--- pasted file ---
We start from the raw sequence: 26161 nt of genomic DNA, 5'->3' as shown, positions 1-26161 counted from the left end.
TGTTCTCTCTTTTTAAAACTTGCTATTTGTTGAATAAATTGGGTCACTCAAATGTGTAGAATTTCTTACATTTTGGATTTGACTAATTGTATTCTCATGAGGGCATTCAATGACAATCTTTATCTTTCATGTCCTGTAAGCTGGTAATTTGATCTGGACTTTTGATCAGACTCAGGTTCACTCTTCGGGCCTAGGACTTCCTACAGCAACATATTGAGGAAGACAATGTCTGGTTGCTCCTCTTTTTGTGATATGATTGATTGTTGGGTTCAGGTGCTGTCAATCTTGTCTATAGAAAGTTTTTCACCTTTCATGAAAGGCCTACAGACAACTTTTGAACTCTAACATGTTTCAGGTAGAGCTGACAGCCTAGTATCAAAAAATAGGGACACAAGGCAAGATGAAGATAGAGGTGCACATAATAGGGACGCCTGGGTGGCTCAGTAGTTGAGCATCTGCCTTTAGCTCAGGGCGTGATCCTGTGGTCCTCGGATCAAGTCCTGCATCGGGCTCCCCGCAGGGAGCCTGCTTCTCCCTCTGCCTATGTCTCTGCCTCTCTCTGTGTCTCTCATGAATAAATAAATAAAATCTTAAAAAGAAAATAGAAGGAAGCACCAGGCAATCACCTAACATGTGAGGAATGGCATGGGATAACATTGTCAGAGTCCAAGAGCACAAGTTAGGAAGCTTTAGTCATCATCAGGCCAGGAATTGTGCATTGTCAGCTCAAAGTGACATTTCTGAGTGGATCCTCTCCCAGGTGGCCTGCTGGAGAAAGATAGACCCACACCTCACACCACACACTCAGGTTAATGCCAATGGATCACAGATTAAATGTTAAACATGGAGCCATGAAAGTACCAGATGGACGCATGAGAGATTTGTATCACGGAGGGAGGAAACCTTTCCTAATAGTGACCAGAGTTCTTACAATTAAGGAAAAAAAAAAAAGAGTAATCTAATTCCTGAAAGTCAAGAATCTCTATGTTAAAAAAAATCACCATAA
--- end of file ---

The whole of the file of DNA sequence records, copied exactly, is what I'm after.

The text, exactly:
We start from the raw sequence: 26161 nt of genomic DNA, 5'->3' as shown, positions 1-26161 counted from the left end.
TGTTCTCTCTTTTTAAAACTTGCTATTTGTTGAATAAATTGGGTCACTCAAATGTGTAGAATTTCTTACATTTTGGATTTGACTAATTGTATTCTCATGAGGGCATTCAATGACAATCTTTATCTTTCATGTCCTGTAAGCTGGTAATTTGATCTGGACTTTTGATCAGACTCAGGTTCACTCTTCGGGCCTAGGACTTCCTACAGCAACATATTGAGGAAGACAATGTCTGGTTGCTCCTCTTTTTGTGATATGATTGATTGTTGGGTTCAGGTGCTGTCAATCTTGTCTATAGAAAGTTTTTCACCTTTCATGAAAGGCCTACAGACAACTTTTGAACTCTAACATGTTTCAGGTAGAGCTGACAGCCTAGTATCAAAAAATAGGGACACAAGGCAAGATGAAGATAGAGGTGCACATAATAGGGACGCCTGGGTGGCTCAGTAGTTGAGCATCTGCCTTTAGCTCAGGGCGTGATCCTGTGGTCCTCGGATCAAGTCCTGCATCGGGCTCCCCGCAGGGAGCCTGCTTCTCCCTCTGCCTATGTCTCTGCCTCTCTCTGTGTCTCTCATGAATAAATAAATAAAATCTTAAAAAGAAAATAGAAGGAAGCACCAGGCAATCACCTAACATGTGAGGAATGGCATGGGATAACATTGTCAGAGTCCAAGAGCACAAGTTAGGAAGCTTTAGTCATCATCAGGCCAGGAATTGTGCATTGTCAGCTCAAAGTGACATTTCTGAGTGGATCCTCTCCCAGGTGGCCTGCTGGAGAAAGATAGACCCACACCTCACACCACACACTCAGGTTAATGCCAATGGATCACAGATTAAATGTTAAACATGGAGCCATGAAAGTACCAGATGGACGCATGAGAGATTTGTATCACGGAGGGAGGAAACCTTTCCTAATAGTGACCAGAGTTCTTACAATTAAGGAAAAAAAAAAAAGAGTAATCTAATTCCTGAAAGTCAAGAATCTCTATGTTAAAAAAAATCACCATAA